TUESDAY, May 22 (HealthDay News) -- The number of liver transplants in the United States has decreased since 2006, a new study finds.
Researchers said one reason for the decline is that harvesting livers after cardiac death has become more commonplace, and many of those livers end up being discarded after doctors determine the organs aren't healthy enough to attempt a transplant. Another reason livers are discarded is because of damage due to a condition known as fatty liver disease, which is associated with metabolic syndrome and high cholesterol.
Researchers analyzed data from the United Network for Organ Sharing to assess factors that prompted doctors to discard a donated liver.
With standard donation, a patient is declared brain dead and kept on cardiovascular support so the organs continue to receive oxygen and blood until they are removed for transplant.
In recent years, there has been increasing use of donor organs after cardiac death. In these cases, organs are harvested for transplant after a patient dies and the heart stops on its own. This type of organ donation is promoted as a way to increase the total number of organs available for transplant, and now accounts for 12 percent of organ donations, compared with fewer than 2 percent less than 10 years ago.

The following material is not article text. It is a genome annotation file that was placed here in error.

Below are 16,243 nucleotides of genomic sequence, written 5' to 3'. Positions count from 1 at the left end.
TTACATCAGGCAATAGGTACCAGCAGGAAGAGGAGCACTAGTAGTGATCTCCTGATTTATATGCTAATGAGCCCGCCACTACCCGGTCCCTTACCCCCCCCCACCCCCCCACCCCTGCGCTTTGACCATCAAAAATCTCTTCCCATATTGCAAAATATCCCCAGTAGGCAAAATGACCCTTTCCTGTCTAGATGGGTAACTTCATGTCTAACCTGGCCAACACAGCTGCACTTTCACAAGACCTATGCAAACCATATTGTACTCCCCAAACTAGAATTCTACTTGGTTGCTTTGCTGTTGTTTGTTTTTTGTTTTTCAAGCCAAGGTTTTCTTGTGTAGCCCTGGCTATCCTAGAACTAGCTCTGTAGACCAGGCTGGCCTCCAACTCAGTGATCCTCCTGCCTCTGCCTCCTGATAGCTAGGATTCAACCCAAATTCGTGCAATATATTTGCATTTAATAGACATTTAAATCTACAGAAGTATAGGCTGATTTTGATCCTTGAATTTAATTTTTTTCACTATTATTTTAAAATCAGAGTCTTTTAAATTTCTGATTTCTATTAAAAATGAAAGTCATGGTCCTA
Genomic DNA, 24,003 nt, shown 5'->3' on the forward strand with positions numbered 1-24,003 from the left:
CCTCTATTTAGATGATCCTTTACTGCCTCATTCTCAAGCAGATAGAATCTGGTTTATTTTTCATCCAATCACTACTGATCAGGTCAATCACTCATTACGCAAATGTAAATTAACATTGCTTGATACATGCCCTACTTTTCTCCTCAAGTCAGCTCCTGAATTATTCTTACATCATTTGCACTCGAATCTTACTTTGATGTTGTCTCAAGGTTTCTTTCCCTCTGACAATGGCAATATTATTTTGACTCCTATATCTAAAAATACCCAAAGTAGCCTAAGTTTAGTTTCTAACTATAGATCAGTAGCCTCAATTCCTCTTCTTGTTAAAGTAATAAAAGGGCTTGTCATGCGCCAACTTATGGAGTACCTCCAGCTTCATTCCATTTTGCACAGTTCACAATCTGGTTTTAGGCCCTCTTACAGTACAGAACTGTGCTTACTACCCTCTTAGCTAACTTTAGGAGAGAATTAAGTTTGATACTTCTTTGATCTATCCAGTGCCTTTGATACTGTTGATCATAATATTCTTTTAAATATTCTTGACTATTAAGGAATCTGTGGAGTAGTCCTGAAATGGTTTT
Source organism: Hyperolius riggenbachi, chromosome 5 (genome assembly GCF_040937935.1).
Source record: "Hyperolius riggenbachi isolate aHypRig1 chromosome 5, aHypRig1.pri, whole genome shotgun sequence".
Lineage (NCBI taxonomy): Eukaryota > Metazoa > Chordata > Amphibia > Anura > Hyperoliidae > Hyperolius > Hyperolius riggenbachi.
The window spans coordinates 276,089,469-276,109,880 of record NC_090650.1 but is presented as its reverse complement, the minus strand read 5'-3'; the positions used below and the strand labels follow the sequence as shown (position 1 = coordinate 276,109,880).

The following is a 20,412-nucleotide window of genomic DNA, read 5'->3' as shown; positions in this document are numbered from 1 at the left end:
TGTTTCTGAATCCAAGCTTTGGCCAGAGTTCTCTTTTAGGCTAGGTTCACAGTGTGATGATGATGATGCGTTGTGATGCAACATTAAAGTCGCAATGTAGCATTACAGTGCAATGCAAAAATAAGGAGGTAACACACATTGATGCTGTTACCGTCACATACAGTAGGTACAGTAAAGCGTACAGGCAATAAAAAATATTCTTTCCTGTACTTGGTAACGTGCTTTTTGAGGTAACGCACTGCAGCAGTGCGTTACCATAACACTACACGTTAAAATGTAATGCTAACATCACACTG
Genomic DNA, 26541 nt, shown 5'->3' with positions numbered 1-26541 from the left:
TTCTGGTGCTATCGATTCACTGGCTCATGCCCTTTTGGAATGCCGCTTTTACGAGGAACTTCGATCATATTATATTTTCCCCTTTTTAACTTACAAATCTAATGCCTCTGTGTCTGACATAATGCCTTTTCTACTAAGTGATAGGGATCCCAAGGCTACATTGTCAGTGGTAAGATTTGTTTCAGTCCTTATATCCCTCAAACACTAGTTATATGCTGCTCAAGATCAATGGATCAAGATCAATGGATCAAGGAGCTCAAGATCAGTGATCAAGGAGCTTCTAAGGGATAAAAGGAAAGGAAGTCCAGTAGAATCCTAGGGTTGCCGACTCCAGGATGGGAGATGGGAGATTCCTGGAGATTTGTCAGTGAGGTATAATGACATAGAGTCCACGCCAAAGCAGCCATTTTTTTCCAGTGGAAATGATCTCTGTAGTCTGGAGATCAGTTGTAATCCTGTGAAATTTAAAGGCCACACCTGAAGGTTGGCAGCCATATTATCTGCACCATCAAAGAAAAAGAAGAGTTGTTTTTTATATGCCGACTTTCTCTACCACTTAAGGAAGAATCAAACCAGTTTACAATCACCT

Doctors are becoming increasingly reluctant to use organs donated after cardiac death, however, according to the study, which is scheduled to be presented Tuesday at the Digestive Disease Week meeting in San Diego.
The researchers found that the total number of donors who have at least one organ recovered for transplant has stopped increasing over the past few years, despite an increasing proportion of organs donated after cardiac death.
"Cardiac death donation is negatively impacting the overall number of liver transplants that we can do," study leader Dr. Eric Orman, a gastroenterology fellow at the University of North Carolina in C
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